The NRC Subcommittee on the Atsugi Incinerator —which consisted of members selected for their expertise in toxicology, epidemiology, industrial hygiene, engineering, exposure assessment, and risk assessment—was specifically asked to:

  1. Review the adequacy of the methods used to assess risk, the uncertainties identified, the risks to susceptible subpopulations (such as pregnant women and young children), and the scientific validity of the conclusions drawn.
  2. Recommend, depending on its evaluation, research to fill data gaps and options for mitigating the risks associated with exposure to the incinerator emissions.

It is important to note that, as you can see from those specific tasks, the Subcommittee was not asked to determine the potential health effects from the incinerator, but to review the assessment that was conducted by the NEHC. In its review the Subcommittee identified a number of aspects of the risk assessment that were exemplary and others that needed improvement.

The Subcommittee noted that the NEHC risk assessment included a rigorous quality-assurance and quality-control program, and the Subcommittee therefore had confidence in the accuracy of data collected. The Subcommittee was pleased with the broad number of air pollutants that NEHC monitored and the collection of meteorological data. It also commended the NEHC for calculating the risks of acute- and chronic-toxicity end points for different subpopulations.

The Subcommittee was concerned, however, about inconsistencies in the objectives of the risk assessment, some technical aspects regarding how the collected data was used in the risk assessment, and the interpretation of the data and risk assessment findings by the NEHC. The Subcommittee also commented on the lack of uncertainty analysis or characterization in the risk assessment.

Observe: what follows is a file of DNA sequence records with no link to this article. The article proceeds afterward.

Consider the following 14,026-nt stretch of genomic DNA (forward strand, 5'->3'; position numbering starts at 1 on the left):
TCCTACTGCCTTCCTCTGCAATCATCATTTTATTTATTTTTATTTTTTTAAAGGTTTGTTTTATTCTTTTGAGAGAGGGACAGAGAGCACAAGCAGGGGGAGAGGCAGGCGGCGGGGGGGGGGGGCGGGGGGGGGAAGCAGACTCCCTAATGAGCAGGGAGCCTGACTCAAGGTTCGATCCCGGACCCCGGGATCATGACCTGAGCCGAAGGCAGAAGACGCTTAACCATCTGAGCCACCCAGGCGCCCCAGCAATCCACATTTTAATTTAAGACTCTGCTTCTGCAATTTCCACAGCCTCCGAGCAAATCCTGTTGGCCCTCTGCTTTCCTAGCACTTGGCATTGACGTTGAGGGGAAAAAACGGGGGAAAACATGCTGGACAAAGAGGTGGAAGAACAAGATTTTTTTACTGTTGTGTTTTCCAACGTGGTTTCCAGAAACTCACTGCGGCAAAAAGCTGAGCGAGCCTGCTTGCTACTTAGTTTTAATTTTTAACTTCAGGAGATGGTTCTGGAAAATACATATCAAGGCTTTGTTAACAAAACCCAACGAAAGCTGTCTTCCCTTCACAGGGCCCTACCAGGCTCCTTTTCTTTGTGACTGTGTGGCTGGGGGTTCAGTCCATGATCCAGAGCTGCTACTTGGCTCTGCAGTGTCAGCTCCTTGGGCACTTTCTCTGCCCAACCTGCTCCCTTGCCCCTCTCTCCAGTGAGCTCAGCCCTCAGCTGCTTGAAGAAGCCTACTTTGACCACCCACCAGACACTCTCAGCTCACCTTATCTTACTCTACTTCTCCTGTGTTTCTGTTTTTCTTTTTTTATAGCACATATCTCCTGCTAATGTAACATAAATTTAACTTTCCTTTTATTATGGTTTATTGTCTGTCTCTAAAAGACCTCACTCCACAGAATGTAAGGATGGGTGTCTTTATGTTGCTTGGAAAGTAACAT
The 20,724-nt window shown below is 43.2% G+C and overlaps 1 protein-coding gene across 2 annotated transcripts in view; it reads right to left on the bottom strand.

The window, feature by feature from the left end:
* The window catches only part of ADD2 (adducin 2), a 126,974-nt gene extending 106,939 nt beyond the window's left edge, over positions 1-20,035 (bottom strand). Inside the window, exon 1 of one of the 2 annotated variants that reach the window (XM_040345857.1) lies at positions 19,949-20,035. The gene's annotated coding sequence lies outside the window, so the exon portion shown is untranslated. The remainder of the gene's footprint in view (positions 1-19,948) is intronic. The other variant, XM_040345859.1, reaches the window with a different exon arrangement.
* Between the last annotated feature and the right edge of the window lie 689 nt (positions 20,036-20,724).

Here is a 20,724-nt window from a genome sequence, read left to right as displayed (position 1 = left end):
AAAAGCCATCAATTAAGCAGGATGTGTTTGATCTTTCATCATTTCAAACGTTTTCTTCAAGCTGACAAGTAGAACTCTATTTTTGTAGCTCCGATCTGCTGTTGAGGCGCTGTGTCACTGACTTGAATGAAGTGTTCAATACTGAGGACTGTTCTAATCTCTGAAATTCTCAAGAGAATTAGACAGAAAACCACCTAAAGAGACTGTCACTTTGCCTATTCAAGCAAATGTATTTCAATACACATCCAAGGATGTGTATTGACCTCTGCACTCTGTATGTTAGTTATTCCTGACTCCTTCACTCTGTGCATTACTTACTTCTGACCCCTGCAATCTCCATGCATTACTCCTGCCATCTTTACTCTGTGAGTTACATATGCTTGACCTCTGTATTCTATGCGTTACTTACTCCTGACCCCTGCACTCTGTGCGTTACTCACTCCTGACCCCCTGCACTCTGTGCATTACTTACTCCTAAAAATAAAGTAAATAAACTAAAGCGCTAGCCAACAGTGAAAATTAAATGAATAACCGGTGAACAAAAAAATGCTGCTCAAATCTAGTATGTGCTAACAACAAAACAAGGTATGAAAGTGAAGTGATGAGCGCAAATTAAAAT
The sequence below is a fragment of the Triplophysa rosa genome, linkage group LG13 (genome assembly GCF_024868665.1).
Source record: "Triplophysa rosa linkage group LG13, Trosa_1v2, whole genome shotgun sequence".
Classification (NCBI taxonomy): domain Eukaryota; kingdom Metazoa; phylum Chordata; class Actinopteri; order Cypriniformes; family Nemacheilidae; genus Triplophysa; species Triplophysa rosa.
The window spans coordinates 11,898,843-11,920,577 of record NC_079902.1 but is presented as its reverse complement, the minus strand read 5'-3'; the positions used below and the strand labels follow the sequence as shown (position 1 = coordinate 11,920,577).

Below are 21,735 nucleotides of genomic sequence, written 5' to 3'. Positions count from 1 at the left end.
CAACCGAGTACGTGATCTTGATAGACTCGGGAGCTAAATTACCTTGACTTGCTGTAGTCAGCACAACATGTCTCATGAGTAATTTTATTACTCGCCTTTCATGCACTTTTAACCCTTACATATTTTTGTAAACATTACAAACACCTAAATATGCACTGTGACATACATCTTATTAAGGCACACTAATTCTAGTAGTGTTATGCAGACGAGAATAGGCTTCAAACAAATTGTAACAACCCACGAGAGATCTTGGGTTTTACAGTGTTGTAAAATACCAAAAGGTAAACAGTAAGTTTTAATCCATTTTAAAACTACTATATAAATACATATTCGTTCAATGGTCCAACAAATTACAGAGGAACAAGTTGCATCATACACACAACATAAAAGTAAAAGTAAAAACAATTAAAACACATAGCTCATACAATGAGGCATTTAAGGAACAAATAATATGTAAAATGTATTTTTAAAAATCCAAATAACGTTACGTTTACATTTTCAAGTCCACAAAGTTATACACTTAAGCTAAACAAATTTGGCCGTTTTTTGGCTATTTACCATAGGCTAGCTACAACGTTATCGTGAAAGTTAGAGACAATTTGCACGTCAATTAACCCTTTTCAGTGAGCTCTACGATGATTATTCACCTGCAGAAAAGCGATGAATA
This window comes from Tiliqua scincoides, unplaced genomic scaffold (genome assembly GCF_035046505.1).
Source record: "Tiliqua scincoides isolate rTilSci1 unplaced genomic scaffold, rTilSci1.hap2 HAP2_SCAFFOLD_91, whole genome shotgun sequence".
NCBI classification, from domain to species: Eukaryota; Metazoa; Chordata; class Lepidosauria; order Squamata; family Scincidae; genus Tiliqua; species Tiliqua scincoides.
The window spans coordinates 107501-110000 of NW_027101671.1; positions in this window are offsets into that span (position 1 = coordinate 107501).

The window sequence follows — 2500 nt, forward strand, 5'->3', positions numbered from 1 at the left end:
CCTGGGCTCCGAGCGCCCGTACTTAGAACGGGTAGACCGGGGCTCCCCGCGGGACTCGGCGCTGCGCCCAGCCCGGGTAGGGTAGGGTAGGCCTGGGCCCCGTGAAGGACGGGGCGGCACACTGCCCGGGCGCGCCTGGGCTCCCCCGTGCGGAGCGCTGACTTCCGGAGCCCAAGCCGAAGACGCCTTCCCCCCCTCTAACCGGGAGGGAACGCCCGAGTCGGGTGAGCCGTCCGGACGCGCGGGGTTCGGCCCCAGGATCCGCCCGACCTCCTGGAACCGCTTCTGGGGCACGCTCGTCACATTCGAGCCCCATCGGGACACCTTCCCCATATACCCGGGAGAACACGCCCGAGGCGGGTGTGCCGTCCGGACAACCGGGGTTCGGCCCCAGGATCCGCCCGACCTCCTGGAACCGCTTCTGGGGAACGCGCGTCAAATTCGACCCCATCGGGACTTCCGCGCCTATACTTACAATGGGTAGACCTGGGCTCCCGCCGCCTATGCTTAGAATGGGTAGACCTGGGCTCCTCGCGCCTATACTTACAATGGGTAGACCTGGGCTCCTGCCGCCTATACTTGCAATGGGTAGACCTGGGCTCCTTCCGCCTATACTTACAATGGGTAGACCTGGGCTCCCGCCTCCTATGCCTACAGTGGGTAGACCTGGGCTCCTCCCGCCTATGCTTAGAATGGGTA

The Subcommittee concluded that NEHC had collected a large amount of sampling data at NAF Atsugi. If analyzed and interpreted appropriately, those data might have been adequate to determine whether air pollution at NAF Atsugi poses a health risk and how much the incinerator facility contributes to that pollution. However, the analyses of the data were inadequate to draw conclusions about the health risks for persons residing at NAF Atsugi and about the contribution of the incinerator to those risks. In addition, NEHC had interpreted some of the results of the risk assessment without taking into account the meaning and limitations of the risk-assessment process. The Subcommittee concluded that aspects of the analyses and interpretation of the data, not the underlying data themselves, constituted the main limitation of the risk assessment. The Subcommittee provided recommendations to improve the NEHC risk assessment, including recommendations for the planning of risk assessments, determination of attributable risk, analysis of air-monitoring data, interpretation of the risk assessment, treatment of uncertainty, information gaps that should be filled, and improvements in the presentation and organization of the NEHC draft summary report itself. Given the aforementioned limitations of the Navy's risk assessment draft summary report, the Subcommittee found that the analyses presented did not determine reliably whether military personnel and their families incur increased health risks by living at NAF Atsugi. Nor did the analyses presented reliably determine the contribution of the incinerator facility to health risks.

With that, I would once again like to thank you for inviting me to testify before this committee. I appreciate the important work conducted by the Committee on Veterans' Affairs and welcome any questions you may have.


An archived webcast of the hearing can be found on the Senate Veterans' Affairs Committee's Web site.